EXAMPLE

Batch oil extractions of Ore-Ida Toaster Hash Browns were conducted using the extractor 10 described in FIG. 1. The ambient pressure at the test facility in Arvada, Colo. ranged around 11.8 psia (24 inches of mercury). At this pressure, the boiling point of pure normal butane is 20 F. By way of contrast, at seal level, pure normal butane boils at 31 F. Extractions were run at temperatures ranging between 5-20 F. Extraction performance was measured using a drip test. The drip test used a Betty Crocker model BC-1613 toaster. The drip test procedure is as follows:

1. Remove crumb tray and disconnect timer of toaster.

2. Preheat toaster.

3. Tear out a piece of aluminum foil on a gram scale. The piece should be large enough to extend beyond the outside edge of the toaster.

4. Place the foil on the heat-proof tray and center the toaster on top of the foil.

5. Place to patties in the toaster and cook for six minutes using a timer.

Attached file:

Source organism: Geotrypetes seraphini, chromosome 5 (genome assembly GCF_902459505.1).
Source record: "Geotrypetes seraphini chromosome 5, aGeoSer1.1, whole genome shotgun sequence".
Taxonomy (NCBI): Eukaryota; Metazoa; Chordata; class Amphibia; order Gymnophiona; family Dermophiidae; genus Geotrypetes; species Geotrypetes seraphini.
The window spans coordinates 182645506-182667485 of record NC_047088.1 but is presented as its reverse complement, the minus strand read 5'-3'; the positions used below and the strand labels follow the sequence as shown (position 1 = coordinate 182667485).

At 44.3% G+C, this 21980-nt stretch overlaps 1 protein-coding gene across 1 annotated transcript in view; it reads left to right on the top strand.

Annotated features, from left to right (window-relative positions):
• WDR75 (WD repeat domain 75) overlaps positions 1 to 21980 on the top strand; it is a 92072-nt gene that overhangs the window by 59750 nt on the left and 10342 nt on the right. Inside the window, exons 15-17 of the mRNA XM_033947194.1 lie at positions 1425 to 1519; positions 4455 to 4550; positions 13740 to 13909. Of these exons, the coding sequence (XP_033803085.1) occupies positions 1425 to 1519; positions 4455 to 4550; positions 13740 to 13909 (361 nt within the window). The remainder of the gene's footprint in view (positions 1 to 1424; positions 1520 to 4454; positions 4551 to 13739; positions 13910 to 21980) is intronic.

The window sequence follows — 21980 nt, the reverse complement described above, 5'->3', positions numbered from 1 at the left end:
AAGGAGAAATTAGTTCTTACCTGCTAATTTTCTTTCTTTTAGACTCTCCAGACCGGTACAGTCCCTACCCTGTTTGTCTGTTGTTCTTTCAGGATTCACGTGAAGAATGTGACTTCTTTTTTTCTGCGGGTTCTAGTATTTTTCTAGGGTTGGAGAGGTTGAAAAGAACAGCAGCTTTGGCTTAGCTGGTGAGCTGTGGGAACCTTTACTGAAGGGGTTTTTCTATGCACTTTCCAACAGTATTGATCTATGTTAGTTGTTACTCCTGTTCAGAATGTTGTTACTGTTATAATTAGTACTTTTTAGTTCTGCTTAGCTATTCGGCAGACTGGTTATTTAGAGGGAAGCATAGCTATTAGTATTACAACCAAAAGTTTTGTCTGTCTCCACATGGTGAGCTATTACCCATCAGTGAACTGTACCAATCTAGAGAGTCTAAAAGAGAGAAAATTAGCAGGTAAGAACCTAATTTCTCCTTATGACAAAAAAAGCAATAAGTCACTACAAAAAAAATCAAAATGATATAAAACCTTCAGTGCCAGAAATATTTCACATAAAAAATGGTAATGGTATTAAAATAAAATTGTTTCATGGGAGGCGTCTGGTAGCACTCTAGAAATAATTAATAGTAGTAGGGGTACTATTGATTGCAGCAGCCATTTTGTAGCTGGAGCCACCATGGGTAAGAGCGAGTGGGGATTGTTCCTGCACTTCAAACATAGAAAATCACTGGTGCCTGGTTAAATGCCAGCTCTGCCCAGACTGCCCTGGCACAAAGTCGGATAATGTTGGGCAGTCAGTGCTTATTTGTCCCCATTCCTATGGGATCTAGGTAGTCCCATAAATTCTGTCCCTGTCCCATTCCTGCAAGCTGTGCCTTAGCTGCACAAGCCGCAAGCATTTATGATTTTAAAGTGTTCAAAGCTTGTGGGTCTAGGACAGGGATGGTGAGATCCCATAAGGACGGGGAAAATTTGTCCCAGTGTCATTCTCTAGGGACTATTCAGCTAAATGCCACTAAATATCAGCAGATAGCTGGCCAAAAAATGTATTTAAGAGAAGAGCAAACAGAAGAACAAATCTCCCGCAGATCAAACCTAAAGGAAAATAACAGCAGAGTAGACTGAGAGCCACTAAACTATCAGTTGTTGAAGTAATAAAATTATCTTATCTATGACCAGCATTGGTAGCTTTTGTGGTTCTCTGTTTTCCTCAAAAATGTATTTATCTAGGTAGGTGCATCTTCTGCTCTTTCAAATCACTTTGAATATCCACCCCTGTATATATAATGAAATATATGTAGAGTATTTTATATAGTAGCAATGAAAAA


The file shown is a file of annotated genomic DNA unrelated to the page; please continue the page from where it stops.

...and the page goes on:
6. During the cook off, oil is collected on the foil. After the six minute cook, weigh the foil in grams. Dividing the weight of the oil by two (2) will give the oil drip per patty.

______________________________________Extraction Time          Extraction Temp.                       Average Grams of  (min)           ( F.)             Oil per patty______________________________________Control N/A          N/A          0.519   20              5.3                0.159   20              9.3                 0.09   20              12.8               0.108   20              19.7               0.029   10              14                 0.152   20              14.3               0.088   30              13.3               0.042______________________________________

Solvent removal (de-gassing) was conducted at 30 F. at 12 psia for 120 minutes. Residual butane levels were reduced from an average of 0.162 (wt) % to an average of 0.006 (wt) %. Removal was conducted essentially as described with respect to FIG. 2, except the samples were cooled in an ice bath and there was no conveyor under the hood.

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Referenced by
Citing PatentFiling datePublication dateApplicantTitle
US6225483 *May 28, 1999May 1, 2001Henry L FrankeCold solvent extraction process for extracting oil from oil-bearing materials
US6569480Apr 30, 2001May 27, 2003Donald R. HallLiquefied gas extraction process